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I'm not sure what the general objection is to facial recognition technology. What's the difference between this and hiring a team of autistic savants who can remember a ton of faces? They use their eyes (cameras) to look at faces, and their brains (algorithms) to classify the image. One just costs a lot less to create.



Oh come on.

You can reduce almost anything that way.

‘What is wrong with a surveillance balloon hovering over every city following all citizens and logging their activity? It’s no different to the police officer on the corner observing the public’.

It’s a matter of scale, efficiency and generality.

The scariest thing imaginable is a truly efficient government. Our system works because there is room for rebels and alternate ways of thinking and living to bubble into the whole polity.

Gay rights for example.

If the government had had the ability to monitor all homosexuals back when the laws were truly terrible - they’d all be in prison.

Runaway slaves? Same deal.


> The scariest thing imaginable is a truly efficient government.

but, doesn't it depend upon what the government's doing?

if the government is efficiently preventing mining companies from pouring cyanide into waterways, regulating large Wall Street banks and building safe and ubiquitous mass transit to replace large swarms of polluting vehicles -- is that scarier than every other scary thing?


You can't give it efficiency in some areas and hope it stays inefficient in others. I would rather have a government that is incapable for preventing the next major civil rights battle and let a bad corporate actor emerge every now and then, than have a government that is able to crush even the slightest populist uprising without missing a beat.


On the other hand:

Murder and rape? Same deal.

I think it's perfectly correct to believe that the US government in its current state is pure shit for more than just the reasons you mentioned. But forced inefficiency sounds like a ridiculous way to go about fixing it.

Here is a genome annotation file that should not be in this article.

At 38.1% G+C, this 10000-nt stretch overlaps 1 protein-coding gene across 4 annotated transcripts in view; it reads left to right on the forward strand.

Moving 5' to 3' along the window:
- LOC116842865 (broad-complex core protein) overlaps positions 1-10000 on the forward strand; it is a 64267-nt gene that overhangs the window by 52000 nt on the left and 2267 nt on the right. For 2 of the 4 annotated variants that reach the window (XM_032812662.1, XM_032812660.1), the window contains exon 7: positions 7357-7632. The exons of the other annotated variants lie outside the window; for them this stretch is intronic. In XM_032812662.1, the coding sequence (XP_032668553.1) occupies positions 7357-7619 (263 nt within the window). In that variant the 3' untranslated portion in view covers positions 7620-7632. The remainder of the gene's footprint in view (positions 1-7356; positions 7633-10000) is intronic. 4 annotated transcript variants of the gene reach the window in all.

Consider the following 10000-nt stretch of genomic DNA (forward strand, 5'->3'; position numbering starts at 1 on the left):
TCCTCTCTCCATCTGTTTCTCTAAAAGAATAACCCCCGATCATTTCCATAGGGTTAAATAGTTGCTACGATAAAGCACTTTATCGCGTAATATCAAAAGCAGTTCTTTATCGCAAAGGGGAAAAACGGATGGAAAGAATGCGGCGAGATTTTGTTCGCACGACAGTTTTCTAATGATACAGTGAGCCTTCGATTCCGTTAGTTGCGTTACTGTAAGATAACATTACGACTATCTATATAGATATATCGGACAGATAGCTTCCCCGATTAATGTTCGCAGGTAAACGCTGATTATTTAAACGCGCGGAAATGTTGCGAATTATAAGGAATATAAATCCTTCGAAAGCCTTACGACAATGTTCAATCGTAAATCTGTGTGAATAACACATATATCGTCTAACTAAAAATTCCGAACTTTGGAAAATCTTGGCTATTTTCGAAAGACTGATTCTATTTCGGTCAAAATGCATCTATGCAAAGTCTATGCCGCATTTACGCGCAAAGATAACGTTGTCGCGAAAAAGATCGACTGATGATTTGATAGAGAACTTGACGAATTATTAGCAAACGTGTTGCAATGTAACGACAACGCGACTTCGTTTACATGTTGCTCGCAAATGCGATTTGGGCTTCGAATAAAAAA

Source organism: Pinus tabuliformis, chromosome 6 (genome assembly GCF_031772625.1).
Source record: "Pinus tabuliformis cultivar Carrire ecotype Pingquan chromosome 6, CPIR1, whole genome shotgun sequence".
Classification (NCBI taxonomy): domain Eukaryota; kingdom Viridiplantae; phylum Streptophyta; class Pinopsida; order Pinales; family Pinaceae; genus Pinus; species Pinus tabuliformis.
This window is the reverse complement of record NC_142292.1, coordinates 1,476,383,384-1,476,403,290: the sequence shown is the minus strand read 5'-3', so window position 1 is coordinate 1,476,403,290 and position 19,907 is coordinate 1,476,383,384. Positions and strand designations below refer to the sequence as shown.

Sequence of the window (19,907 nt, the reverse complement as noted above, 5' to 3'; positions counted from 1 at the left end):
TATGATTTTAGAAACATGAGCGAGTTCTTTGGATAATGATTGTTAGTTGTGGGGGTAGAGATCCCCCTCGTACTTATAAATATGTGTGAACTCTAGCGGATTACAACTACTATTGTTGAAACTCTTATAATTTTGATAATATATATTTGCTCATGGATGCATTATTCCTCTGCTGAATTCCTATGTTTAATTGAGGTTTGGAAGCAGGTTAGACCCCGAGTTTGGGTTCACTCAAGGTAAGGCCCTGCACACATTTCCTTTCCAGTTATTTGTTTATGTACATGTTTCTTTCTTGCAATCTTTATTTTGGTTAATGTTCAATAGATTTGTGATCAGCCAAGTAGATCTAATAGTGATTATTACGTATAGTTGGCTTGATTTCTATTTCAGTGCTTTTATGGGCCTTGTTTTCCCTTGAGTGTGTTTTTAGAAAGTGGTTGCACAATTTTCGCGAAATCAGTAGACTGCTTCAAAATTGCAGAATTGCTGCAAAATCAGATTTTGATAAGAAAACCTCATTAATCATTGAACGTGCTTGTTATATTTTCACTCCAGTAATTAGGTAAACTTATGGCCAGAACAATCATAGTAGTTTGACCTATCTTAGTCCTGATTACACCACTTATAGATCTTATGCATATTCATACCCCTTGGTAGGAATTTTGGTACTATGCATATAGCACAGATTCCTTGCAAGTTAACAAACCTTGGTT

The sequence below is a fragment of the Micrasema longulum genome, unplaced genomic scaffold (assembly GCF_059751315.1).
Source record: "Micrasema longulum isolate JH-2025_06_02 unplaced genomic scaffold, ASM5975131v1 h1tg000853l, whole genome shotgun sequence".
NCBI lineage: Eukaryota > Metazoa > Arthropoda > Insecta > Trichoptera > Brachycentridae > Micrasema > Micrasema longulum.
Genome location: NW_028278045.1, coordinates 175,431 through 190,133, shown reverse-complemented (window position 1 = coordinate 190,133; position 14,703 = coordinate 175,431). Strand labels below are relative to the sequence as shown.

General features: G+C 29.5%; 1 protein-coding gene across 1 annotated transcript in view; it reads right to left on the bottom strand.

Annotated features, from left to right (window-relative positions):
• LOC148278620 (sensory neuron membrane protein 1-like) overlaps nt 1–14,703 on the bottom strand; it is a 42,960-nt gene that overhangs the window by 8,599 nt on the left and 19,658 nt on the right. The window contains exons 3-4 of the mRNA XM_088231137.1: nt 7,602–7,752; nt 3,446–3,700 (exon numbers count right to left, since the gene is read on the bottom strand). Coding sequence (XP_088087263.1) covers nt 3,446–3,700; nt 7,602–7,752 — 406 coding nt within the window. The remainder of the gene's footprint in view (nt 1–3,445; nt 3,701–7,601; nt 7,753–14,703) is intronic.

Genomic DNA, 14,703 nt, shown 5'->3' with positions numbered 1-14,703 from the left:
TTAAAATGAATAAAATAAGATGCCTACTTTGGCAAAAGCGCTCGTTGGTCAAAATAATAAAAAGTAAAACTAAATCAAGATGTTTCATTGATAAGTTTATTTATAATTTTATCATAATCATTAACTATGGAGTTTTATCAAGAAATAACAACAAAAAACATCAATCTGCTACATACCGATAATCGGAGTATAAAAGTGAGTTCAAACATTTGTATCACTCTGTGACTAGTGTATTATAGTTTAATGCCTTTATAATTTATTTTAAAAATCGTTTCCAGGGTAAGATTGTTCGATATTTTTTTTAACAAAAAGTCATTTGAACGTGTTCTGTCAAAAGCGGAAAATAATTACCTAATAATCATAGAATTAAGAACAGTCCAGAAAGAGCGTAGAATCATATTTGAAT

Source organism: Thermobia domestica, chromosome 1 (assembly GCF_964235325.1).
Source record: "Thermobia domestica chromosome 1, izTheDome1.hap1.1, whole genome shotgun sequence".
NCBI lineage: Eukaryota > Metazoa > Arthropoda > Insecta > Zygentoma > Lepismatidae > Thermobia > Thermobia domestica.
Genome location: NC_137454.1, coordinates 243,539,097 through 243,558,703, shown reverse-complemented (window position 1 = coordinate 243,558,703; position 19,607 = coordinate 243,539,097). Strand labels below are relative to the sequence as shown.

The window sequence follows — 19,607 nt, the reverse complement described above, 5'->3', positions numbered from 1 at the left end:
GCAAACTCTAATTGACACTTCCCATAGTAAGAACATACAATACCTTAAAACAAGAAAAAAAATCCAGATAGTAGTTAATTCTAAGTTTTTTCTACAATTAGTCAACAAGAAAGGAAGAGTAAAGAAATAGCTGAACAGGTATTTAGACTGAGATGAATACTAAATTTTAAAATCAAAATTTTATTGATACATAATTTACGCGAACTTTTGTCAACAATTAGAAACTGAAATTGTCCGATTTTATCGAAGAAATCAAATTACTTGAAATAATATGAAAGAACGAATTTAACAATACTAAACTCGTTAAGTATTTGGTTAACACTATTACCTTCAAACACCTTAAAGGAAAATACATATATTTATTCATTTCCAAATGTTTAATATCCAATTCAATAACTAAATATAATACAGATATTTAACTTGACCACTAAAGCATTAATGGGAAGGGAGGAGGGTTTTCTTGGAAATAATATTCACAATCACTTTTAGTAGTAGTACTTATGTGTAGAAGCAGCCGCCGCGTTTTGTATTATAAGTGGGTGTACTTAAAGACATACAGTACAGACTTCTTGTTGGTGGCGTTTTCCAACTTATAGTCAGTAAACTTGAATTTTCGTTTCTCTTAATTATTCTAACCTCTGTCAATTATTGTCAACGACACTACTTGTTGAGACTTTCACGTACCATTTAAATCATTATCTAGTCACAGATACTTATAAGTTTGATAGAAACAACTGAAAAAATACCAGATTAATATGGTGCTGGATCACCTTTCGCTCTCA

If society takes issue with the laws, fix the laws. But having a law that relies on selective and inefficient enforcement is a stupid law.


Searching and following a particular person with probably cause is fine under the constitution allowing the police effectively follow anyone 24/7 strips away a lot of 4th amendment protections. The fact that the laws haven't quite caught up to the ability of police to spy on people en mass should not be a justification for them doing so. Law makers lag behind the public and the state of technology by decades.


We tried to fix the laws, but the tyrants won. Next step is to try to stymie the tyrants.

Imagine trying to argue your point to the USA Founders, who seceded from the government they found oppressive.


Because scale matters. Things that are acceptable when they're difficult and expensive become unacceptable when the cost drops towards zero.

When you can do things broadly and cheaply, you tend to do so just because you can. This is analogous to "data mining" in "big data", aka one major issue with modern science -- when you look at everything trying to identify basic patterns, you'll have a heck of a lot of false positives.


AI is sociopathic, that's why.




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